[OPE-L:1064] Re: Discussions on the labor Theory of Value

riccardo bellofior (bellofio@cisi.unito.it)
Thu, 15 Feb 1996 03:54:17 -0800

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At 13:52 13-02-1996 -0800, Duncan K Foley wrote:
> The labor theory of value is not a very good theory of relative prices, and I
>> don't myself think Marx saw it in that light, as I've said before.

A. May I forward a note on the discussions on the labor theory of
value which is going on since january (but, sure, I've not read every
single post)? I agree almost word by word with the post by Duncan Foley on
the matter. I agree most strongly on the point "that newly produced value
is the form living labor takes in a commodity economy, and that surplus
value (which includes profits, rents interest,and other profit-type income
flows) represents the labor exploited by capitalists through the wage-labor
relation. This newly produced value can be measured or expressed either in
money or in labor time (corrected
where necessary for differences in skill levels.)". Moreover, I agree that
"it makes most sense to view Volume I of Capital as an attempt to work out
the consequences of the labor theory of value at the level of the aggregate
commodity (or, if you prefer, the average commodity). The results are
supposed to hold good whether or not prices are proportional to embodied
labor coefficients (if they exist). For essentially pedagogical reasons
Marx often works through examples on the assumption that prices are
proportional to embodied labor times, but I don't read the text as limiting
the conclusions to that assumption." Finally, I agree that "different
definitions will lead to different concrete measures of value added and
as a result different values of money in the sense of the ratio of living
labor time to value added, but I'm not sure very many important political
economic questions are sensitive to these accounting differences."

B. At the same time, I think that the labor theory of value cannot be
reduced to this (truly important) macro accounting system which stresses
the equality between aggregate living labor and aggregate value added.

C. In Marxian labor theory of value, I think, there was - and rightly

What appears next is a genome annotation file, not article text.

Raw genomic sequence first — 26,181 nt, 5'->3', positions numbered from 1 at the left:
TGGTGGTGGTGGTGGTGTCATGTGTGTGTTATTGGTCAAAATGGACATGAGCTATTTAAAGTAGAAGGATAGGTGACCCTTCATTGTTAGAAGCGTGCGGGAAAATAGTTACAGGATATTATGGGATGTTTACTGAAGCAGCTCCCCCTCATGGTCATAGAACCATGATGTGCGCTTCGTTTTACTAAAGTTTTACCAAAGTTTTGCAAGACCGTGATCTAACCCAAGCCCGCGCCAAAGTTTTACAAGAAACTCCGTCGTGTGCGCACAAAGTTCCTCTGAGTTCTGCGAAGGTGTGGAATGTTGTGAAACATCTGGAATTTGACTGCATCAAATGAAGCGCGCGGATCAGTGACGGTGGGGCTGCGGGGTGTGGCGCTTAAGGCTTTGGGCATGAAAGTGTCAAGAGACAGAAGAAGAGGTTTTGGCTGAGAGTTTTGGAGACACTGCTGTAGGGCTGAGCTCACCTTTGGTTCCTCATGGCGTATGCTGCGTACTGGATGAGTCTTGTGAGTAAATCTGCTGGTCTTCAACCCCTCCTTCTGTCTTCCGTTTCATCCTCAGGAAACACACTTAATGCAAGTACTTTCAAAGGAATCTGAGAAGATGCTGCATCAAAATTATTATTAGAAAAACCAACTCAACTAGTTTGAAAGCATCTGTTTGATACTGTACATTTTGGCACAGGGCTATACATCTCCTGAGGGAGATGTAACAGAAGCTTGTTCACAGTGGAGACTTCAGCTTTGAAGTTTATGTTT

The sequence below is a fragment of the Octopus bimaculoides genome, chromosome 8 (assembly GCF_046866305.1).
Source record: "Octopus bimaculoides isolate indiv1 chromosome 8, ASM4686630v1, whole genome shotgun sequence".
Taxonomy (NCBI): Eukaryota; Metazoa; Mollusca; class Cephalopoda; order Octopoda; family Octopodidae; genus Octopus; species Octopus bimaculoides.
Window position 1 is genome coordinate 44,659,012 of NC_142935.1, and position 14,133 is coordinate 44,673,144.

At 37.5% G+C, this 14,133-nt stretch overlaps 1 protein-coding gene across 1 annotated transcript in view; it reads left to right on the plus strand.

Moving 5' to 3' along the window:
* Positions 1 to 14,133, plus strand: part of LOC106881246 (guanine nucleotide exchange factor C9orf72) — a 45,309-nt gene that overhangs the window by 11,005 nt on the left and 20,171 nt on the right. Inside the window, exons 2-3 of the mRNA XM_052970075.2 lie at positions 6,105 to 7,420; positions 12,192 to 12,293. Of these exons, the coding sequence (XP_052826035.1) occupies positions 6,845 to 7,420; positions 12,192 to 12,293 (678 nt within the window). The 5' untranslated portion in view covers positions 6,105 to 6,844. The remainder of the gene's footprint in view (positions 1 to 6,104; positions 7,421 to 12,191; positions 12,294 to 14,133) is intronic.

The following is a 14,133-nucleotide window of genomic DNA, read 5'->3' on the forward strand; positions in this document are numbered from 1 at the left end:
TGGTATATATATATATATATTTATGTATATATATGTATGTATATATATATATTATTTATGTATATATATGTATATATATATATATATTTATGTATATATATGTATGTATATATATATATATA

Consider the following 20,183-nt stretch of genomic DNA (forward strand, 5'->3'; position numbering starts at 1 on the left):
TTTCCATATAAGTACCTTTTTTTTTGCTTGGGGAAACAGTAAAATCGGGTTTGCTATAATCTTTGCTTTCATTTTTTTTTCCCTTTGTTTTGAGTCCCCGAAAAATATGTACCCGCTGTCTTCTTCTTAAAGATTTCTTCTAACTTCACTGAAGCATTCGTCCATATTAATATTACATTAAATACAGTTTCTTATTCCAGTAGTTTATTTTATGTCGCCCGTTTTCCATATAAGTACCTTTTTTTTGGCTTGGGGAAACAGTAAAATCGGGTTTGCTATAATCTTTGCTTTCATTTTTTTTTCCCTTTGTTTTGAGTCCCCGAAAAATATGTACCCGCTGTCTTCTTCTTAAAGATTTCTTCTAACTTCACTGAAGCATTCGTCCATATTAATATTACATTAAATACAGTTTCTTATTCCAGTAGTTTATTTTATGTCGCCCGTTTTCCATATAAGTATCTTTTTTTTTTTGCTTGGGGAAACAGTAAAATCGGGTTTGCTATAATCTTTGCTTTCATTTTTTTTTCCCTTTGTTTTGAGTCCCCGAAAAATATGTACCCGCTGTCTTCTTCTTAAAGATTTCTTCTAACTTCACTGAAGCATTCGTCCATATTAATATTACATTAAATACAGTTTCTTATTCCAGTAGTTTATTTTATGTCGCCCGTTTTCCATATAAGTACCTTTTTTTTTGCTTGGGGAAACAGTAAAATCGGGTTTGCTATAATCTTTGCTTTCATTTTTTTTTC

so - the aim to explain how the quantities which form the data from where
relative prices are determined comes to life. While in Ricardo and Sraffa
conditions of production are taken as given, in Marx the formation of
economic magnitudes (the why? quetsion and not only the how much? question)
is the preliminary issue treated *inside* value theory (thorugh Marx's
notion of abstract labor). In Marx this took the shape of a theory of the
*origin* of surplus value. Looked from this angle, the labor theory of
value cannot be constrained neither in an equilibrium approach, either
micro or macro, nor in accounting system: simply because what is at stake
here is how (the tendency to) equilibrium (and, alas, non-equilibrium
accumulation) is produced within the system.

D. Has this something to bear with the issue of value-price equality
in the first volume of Capital? Yes, I submit. My argument - though I admit
a controversial one: but why lists should exist if not to discuss
controversial arguments - is shortly the following. To explain the origin
of profit Marx has logically to start from a counterfactual comparison
between the (capitalistically impossible) situation in which only the
(vertically integrated sector of the) means of susbistence are produced, on
one side, and the real situation in which the output gives way to the
capitalist surplus, on the other side. The first situation is reconstructed
through the force of abstraction from the second one. In the first
situation, which at the beginning works as a benchmark, of course profits
are absent and prices are identical to value. This prices (= values) are
temporary maintained as an assumption when the question of the origin of
surplus value is at stake, to separate the issue from the distribution of
the surplus value. (Marx had to assume some exchange ratio even when
analysing the production of surplus value because the latter is a magnitude
whose existence cannot be divorced from exchange, a point which I do not
wish to pursue now).

E. Thus the (linear) logical sequence is from the *creation* of value
to the rate of profit (in value terms) to the simultaneous determination of
prices and the rate of profits (in price terms). But in terms of relative
prices determination prices and the rate of profit are determined in a
circular way.

F. Another way of putting things is to say that if one wants to
explain capital s/he must starts from the hypothesis that labor power does
consume commodities which are not capitalistically produced, and thus
commodities which must be computed at their values. When commodities are
shown as capitalistically produced comodities, the (same) means of
subsistence must be reevalued in price terms - thus, there is a kind of
double definition of the value of labor power. There must be something in
Grossmann going towards this direction.

G. To see Marx's reasoning at work as I reconstructed it in D look at
Penguin edition, pp. 293-306: The valorization *process*. This process is
at work in any of the capitalist circuits, because it stays 'behind' any